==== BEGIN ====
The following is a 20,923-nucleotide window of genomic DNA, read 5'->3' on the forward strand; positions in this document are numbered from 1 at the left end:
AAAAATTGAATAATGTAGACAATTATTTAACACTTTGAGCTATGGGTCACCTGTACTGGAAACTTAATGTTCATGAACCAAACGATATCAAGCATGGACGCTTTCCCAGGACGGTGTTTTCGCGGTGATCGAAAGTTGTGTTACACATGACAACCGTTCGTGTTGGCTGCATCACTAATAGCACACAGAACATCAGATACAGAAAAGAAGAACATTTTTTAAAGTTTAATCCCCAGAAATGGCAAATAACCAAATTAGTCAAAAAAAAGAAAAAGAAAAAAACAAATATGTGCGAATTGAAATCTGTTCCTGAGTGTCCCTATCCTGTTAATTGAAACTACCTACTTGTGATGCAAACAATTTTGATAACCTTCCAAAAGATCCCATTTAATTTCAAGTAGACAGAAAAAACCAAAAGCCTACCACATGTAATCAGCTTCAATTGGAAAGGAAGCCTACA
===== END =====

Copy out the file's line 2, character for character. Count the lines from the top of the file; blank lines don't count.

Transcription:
AAAAATTGAATAATGTAGACAATTATTTAACACTTTGAGCTATGGGTCACCTGTACTGGAAACTTAATGTTCATGAACCAAACGATATCAAGCATGGACGCTTTCCCAGGACGGTGTTTTCGCGGTGATCGAAAGTTGTGTTACACATGACAACCGTTCGTGTTGGCTGCATCACTAATAGCACACAGAACATCAGATACAGAAAAGAAGAACATTTTTTAAAGTTTAATCCCCAGAAATGGCAAATAACCAAATTAGTCAAAAAAAAGAAAAAGAAAAAAACAAATATGTGCGAATTGAAATCTGTTCCTGAGTGTCCCTATCCTGTTAATTGAAACTACCTACTTGTGATGCAAACAATTTTGATAACCTTCCAAAAGATCCCATTTAATTTCAAGTAGACAGAAAAAACCAAAAGCCTACCACATGTAATCAGCTTCAATTGGAAAGGAAGCCTACA